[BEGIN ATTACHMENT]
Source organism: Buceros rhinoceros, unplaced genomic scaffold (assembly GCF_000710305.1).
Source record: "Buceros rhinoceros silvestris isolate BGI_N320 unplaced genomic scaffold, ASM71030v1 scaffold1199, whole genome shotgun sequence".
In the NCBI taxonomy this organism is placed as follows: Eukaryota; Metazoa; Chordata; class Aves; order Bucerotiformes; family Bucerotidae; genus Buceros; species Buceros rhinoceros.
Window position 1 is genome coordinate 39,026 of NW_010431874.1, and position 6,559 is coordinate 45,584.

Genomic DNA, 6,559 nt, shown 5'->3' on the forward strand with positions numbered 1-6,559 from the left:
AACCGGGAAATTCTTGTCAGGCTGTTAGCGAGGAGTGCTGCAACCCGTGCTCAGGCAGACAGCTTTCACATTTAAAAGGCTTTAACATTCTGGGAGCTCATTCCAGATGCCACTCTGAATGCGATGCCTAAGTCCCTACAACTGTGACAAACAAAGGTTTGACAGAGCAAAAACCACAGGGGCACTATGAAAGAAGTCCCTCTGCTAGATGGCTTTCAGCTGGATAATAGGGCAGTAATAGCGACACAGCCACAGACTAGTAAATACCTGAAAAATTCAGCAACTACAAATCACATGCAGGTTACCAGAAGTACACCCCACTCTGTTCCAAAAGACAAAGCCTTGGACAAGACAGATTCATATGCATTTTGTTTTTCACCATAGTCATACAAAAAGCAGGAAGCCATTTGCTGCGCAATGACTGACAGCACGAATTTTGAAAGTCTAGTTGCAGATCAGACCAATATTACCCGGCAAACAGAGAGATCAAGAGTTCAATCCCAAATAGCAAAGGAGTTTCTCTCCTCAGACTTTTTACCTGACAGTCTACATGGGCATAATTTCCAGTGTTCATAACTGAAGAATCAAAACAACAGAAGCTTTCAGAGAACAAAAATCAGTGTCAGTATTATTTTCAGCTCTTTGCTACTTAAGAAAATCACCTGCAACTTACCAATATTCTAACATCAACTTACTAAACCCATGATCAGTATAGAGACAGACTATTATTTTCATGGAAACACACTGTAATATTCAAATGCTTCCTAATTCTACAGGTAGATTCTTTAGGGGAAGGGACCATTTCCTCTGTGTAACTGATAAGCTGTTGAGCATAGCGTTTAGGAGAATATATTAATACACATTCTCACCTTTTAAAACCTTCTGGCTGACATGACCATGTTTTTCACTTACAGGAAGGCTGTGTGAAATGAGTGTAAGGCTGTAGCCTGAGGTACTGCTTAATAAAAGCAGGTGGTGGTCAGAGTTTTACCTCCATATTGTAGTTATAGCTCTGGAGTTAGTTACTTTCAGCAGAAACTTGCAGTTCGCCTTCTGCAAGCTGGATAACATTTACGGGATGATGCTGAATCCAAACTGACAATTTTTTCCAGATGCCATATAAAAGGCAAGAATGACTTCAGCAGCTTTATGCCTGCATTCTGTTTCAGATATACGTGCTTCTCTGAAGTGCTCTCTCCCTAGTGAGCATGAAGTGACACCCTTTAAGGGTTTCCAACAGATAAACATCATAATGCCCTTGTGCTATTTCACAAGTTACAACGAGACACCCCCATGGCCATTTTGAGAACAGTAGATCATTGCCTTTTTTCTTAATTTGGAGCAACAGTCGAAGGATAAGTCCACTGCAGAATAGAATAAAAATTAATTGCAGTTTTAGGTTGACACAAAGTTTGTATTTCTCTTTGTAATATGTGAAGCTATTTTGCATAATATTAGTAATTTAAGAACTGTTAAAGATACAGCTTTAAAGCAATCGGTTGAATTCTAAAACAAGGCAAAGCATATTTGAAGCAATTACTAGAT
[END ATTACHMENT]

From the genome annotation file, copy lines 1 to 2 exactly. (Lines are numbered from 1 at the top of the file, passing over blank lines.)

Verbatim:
Source organism: Buceros rhinoceros, unplaced genomic scaffold (assembly GCF_000710305.1).
Source record: "Buceros rhinoceros silvestris isolate BGI_N320 unplaced genomic scaffold, ASM71030v1 scaffold1199, whole genome shotgun sequence".